backpack: Tillamook Head
The Oregon Coast offers very few opportunities for backpacking. The hiker’s camp on Tillamook Head, while intended for people thru-hiking the Oregon Coast Trail, has a designated camp area with wood shelters as well as space for tents.
- distance & elevation gain to campsite: 4 miles, 1,200 ft. gain
- day hike options: Clatsop Trail to Indian Beach
- best months: anytime, although trails are muddier in the winter and spring
- location: Oregon Coast; nearest town: Seaside
- land management: Oregon State Parks – Ecola State Park
- hike description: Oregon Hikers – Tillamook Head Traverse Hike
- permits: none required
- trailhead pass: none required
- note: there’s no water source near the camp area
- parking: leaving a vehicle overnight is not allowed at the trailhead
4 miles, 1,200 ft. gain
We started at the Seaside trailhead for the hike in to the camp area, parking about 2/10 mile before the trailhead at a small gravel pullout. The trail is challenging due to all of the mud pits, downed trees to climb over or under, and tree root steps.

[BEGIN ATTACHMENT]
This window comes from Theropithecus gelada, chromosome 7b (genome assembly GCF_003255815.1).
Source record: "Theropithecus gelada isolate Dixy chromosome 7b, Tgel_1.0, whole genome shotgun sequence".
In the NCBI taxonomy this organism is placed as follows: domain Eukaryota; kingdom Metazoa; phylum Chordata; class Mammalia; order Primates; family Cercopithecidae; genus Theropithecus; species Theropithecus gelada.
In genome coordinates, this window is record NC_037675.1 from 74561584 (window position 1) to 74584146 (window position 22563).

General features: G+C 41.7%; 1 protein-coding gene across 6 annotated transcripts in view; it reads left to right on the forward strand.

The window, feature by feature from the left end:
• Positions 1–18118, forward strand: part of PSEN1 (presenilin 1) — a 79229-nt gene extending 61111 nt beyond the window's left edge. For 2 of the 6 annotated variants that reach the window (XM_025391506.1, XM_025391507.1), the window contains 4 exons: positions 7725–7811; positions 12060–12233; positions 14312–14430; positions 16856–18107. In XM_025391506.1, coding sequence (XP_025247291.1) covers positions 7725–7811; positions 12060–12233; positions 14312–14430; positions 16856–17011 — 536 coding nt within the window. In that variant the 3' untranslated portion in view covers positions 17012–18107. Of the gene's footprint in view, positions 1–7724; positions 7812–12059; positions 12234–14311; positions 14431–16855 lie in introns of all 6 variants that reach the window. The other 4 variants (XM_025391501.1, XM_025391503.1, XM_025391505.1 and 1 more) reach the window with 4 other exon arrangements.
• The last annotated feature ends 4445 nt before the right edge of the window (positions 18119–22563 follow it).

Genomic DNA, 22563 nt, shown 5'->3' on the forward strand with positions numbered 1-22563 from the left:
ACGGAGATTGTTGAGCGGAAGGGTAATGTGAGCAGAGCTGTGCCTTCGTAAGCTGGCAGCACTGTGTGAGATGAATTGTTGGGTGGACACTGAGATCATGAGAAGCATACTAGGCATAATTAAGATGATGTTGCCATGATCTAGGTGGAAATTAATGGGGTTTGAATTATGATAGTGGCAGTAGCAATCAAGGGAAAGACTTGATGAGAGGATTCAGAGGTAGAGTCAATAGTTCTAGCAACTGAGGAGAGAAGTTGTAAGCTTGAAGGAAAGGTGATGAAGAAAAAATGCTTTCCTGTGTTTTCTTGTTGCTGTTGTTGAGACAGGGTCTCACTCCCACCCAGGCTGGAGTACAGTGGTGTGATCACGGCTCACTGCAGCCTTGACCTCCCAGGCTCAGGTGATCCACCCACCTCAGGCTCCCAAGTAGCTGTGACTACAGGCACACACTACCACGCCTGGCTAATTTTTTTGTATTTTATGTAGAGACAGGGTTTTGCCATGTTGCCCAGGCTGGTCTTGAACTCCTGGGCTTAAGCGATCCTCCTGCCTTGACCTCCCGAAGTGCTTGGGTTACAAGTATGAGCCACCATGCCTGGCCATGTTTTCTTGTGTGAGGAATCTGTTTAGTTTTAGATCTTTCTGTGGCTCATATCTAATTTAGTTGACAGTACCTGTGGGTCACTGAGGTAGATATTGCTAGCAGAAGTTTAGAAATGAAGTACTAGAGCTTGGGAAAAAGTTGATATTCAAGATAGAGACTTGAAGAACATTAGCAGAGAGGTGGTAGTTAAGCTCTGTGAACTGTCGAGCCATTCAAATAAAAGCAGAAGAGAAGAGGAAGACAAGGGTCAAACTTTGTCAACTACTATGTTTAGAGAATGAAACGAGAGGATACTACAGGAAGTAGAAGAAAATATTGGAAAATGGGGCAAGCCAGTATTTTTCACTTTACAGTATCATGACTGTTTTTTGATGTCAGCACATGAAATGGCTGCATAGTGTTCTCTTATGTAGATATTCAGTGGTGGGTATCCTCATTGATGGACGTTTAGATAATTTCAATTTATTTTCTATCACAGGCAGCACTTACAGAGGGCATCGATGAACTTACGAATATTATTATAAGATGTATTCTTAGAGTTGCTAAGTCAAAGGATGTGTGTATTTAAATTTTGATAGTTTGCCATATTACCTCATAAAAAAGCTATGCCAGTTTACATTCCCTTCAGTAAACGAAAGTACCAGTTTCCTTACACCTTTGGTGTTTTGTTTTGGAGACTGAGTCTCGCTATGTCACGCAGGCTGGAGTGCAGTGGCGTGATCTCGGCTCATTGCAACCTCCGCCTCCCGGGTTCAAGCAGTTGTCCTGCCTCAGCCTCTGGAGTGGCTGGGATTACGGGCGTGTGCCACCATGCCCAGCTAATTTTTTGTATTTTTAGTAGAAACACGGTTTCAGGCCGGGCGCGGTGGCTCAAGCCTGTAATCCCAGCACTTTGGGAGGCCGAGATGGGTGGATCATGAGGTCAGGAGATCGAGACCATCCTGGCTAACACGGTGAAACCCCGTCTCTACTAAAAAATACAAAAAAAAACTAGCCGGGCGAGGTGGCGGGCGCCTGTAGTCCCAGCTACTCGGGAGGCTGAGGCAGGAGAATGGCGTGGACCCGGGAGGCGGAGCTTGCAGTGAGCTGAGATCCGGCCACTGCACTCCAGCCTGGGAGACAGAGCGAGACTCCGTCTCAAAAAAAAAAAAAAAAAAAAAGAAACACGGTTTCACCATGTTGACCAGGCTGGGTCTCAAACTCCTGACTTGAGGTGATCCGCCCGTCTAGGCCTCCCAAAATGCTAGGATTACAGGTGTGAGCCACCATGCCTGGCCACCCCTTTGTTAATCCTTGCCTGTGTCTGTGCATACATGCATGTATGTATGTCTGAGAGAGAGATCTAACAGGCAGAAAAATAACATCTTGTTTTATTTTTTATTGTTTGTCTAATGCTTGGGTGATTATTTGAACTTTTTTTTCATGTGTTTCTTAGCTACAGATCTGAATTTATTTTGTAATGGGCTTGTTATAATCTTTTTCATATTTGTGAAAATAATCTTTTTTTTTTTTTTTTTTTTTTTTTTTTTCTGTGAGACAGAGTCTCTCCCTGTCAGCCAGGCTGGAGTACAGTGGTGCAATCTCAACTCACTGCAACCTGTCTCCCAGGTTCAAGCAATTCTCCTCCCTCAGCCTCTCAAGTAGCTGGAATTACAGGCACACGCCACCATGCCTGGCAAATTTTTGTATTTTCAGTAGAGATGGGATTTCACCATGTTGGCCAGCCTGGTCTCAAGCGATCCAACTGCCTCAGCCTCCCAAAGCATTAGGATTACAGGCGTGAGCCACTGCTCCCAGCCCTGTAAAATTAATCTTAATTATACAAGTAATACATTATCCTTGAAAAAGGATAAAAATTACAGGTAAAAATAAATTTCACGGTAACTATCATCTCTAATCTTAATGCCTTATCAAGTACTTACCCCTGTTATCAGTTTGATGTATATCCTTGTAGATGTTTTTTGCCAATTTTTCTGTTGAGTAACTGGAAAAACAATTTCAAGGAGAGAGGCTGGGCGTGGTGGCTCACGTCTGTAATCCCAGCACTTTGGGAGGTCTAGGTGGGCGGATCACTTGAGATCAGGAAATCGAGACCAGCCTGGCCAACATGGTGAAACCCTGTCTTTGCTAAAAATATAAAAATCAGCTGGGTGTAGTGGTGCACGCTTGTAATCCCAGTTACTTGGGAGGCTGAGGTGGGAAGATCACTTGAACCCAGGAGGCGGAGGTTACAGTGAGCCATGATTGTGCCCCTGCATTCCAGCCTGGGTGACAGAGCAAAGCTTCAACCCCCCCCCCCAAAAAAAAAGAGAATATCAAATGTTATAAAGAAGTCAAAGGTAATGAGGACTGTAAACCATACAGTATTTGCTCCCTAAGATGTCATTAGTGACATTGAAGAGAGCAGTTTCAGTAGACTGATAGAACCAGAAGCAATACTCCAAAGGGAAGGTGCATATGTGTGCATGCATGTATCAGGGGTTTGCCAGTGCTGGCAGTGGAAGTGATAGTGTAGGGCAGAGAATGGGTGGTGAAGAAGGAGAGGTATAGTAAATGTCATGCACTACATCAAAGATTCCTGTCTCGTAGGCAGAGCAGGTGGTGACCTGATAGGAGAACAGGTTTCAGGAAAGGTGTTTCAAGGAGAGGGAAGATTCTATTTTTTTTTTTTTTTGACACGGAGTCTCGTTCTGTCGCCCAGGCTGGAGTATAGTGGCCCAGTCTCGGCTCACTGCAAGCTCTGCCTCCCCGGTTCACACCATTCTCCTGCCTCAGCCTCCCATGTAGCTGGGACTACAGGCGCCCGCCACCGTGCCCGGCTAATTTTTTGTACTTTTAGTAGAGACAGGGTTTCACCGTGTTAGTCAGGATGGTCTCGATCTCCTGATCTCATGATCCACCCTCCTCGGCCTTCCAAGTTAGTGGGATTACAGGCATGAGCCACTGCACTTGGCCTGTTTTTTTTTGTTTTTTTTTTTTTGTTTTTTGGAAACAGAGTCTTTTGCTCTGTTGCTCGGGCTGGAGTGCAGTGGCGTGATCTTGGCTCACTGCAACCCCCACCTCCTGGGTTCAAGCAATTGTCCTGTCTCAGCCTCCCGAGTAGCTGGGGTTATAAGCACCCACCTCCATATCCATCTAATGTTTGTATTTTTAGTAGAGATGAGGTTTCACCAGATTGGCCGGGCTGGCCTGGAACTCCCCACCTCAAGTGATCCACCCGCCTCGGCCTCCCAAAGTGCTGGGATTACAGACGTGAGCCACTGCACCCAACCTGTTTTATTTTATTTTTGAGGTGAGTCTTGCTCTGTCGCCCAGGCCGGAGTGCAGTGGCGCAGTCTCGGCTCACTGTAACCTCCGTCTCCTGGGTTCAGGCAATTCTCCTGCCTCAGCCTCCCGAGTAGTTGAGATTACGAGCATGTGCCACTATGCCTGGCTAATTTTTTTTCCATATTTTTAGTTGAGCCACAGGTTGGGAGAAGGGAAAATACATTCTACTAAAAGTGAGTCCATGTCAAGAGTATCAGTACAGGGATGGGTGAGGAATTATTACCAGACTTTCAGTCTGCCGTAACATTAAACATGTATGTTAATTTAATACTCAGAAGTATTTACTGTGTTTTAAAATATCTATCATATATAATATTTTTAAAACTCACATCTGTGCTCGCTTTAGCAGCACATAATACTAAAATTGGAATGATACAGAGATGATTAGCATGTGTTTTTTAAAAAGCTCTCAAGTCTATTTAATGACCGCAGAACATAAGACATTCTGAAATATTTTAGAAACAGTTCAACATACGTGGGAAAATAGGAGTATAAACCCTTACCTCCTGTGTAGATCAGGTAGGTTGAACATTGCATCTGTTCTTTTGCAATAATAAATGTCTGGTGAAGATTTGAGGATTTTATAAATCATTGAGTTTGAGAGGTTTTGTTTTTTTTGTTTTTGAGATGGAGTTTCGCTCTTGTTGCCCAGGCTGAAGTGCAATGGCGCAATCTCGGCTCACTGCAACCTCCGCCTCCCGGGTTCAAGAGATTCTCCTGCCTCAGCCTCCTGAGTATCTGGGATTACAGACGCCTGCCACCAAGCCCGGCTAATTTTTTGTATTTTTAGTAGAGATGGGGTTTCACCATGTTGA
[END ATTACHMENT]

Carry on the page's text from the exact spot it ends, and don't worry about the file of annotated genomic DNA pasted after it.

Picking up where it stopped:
The trails were super muddy, even in July.
The hiker’s camp has three wooden shelters for Oregon Coast Trail hikers, and a large area behind them to set up tents. Unusual features for a backpacking site included a vault toilet (no cathole digging!), and bundles of firewood to burn in the campfire ring ($5 each). There’s even a covered shelter with a picnic table. What there isn’t, however, is access to water for filtering… unless you hike another 1.5 miles down the trail to a seasonal creek, with about 800 ft. elevation loss (and then gain on the way back up).
For access to Indian Beach, continue on the trail from the hiker’s camp for another 1.5 miles to Indian Beach at Ecola State Park. Great views of the coastline and Coast Range mountains are seen from the trail. Return via the Clatsop loop on an old road for an easier route back up to the hiker’s camp.
To add interest to this trip, this trail has a bit of historical significance… it was part of the Lewis and Clark expedition in 1906. They crossed the headland to buy whale blubber from the Native Americans in Cannon Beach. From the hiker’s camp, a short trail leads to a viewpoint of Tillamook Lighthouse, passing by an old WWII bunker for radar equipment.